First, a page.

Fig. 1
Levels of MCP-1, IL-12p40 and IL-12p70 measured in plasma from individuals carrying GG, GA or AA genotypes (n=14 for each genotype) at the CCL2 −2158bp promoter region polymorphism. Bars represent the median.
Fig. 2
MCP-1 (n=15), IL-12p40 (n=12) and IL-23 (n=12) chemoking/cytokine production in un-stimulated (MEDIUM), SLA-stimulated, and LPS-stimulated macrophages from individuals carrying GG, GA or AA genotypes at the CCL2 −2158bp promoter region polymorphism. ...
Fig. 3
TNF-α (n=10), IL-6 (n=10) and IL-10 (n=14) cytokine production in un-stimulated (MEDIUM); SLA-stimulated; and LPS-stimulated macrophages from individuals carrying GG, GA or AA genotypes at the CCL2 −2158bp promoter region polymorphism. ...

4. Discussion

The data presented here provide both population-based and family-based evidence for an association between the G allele of the CCL2 -2518bp promoter SNP and susceptibility to ML disease following infection with L. braziliensis. This correlated with elevated plasma levels of MCP-1 in GG individuals, and with higher release of MCP-1 by both un-stimulated and stimulated macrophages. Previous work has demonstrated that MCP-1 enhances the cytotoxic response against L. donovani amastigotes via a NO-dependent mechanism, concomitant with up-regulation of TNF-α in infected macrophages (Bhattacharyya et al., 2002). In addition, Ritter and Moll (Ritter and Moll, 2000) showed that MCP-1 operates synergistically with IFN-γ to clear L .major from infected macrophages by induction of reactive oxygen intermediates, whereas IL-4 abrogates MCP-1 expression in infected monocytes. Moreover, in patients with self-healing CL, high levels of MCP-1 were detected in infected skin whereas in the non-healing lesions of diffuse cutaneous leishmaniasis MCP-1 expression was much lower with a predominance of another CCL chemokine, CCL3 or Macrophage Inflammatory Protein 1-α (MIP-1α) (Ritter et al., 1996). More recently, it was demonstrated that the chemokines MCP-1, MIP-1α and Chemokine, CXC Motif, Ligand 1 (CXCL1, also known as KC) were expressed in ears and draining lymph nodes of mice infected in the ear pinna with L. braziliensis. (de Moura et al., 2005). These data suggested that the leishmanicidal capacity of MCP-1 contributed to lesion healing. Our results suggest that high levels of MCP-1 appear to exacerbate ML disease. This supports the alternative view that the proinflammatory capacity of MCP-1 in recruiting host monocytes could provide both the environment for parasite replication and for tissue damage and lesion development. This could be due to a direct effect of MCP-1 in bringing fresh monocytes to the site of infection and/or to downstream events regulated by MCP-1 in macrophages and other cells.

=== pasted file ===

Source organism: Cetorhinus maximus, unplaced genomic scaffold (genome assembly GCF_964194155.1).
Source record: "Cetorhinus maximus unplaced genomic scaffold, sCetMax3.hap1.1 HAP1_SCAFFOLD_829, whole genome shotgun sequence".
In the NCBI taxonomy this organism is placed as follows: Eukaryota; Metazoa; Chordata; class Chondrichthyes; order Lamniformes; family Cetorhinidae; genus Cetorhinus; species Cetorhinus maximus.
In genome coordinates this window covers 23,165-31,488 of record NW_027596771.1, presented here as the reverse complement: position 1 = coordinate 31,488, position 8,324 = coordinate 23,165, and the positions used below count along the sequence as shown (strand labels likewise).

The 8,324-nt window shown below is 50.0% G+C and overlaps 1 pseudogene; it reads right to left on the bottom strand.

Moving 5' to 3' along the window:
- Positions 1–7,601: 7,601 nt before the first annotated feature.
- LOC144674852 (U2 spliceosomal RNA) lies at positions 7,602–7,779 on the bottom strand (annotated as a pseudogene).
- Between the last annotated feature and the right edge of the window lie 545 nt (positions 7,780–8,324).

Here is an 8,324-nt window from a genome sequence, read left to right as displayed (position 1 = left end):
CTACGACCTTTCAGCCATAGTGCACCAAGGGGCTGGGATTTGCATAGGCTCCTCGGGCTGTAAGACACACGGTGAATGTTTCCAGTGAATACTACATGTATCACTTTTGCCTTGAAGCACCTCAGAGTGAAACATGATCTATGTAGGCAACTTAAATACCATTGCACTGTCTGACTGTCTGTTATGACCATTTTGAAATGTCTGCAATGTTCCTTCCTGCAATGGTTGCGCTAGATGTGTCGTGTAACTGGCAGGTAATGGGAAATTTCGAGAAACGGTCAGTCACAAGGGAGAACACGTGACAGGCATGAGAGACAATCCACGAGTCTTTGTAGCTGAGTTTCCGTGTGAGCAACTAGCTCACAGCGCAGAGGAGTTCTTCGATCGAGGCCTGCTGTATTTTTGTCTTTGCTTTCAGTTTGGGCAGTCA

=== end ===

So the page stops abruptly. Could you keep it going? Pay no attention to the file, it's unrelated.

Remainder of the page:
In their study of the influence of the CCL2 -2518bp promoter SNP on tuberculosis infection, Flores-Villanueva and colleagues (Flores-Villanueva et al., 2005) found that the elevated levels of MCP-1 associated with the GG genotype correlated with low plasma levels of IL12p40, and that MCP-1 inhibited IL12p40 production in stimulated macrophages. They postulated that reduced T helper 1 immune responses in GG individuals were therefore more likely to lead to active tuberculosis. In our study we failed to replicate either the correlation between CCL2 -2518bp genotype and IL12p40 levels, or the association with IL12p40 (or IL23) responses in macrophages in vitro. It seems unlikely, therefore, that the effect of MCP-1 in ML disease is mediated through either of these T helper 1 promoting cytokines which, in any case, did not fit logically with the ML disease model in which elevated T helper 1 immune responses are observed. In contrast to the Flores-Villanueva et al (Flores-Villanueva et al., 2005) study, Thye et al. (Thye et al., 2009) found that the CCL2 -2518bp G allele was associated with resistance to pulmonary tuberculosis in a large study of 2,000 cases compared to 2,300 healthy controls, supported by 332 affected nuclear families, from Ghana, West Africa. In the same study (Thye et al., 2009) no association was found in case-control analysis of 1,400 tuberculosis patients and 1,500 controls from Russia. In the Ghanaian population, analysis of eight additional CCL2 polymorphisms led the authors to conclude that the primary association was with the CCL2 -362bp SNP, and that the effect of CCL2 -2518bp could be explained in part by linkage disequilibrium with the -362bp SNP.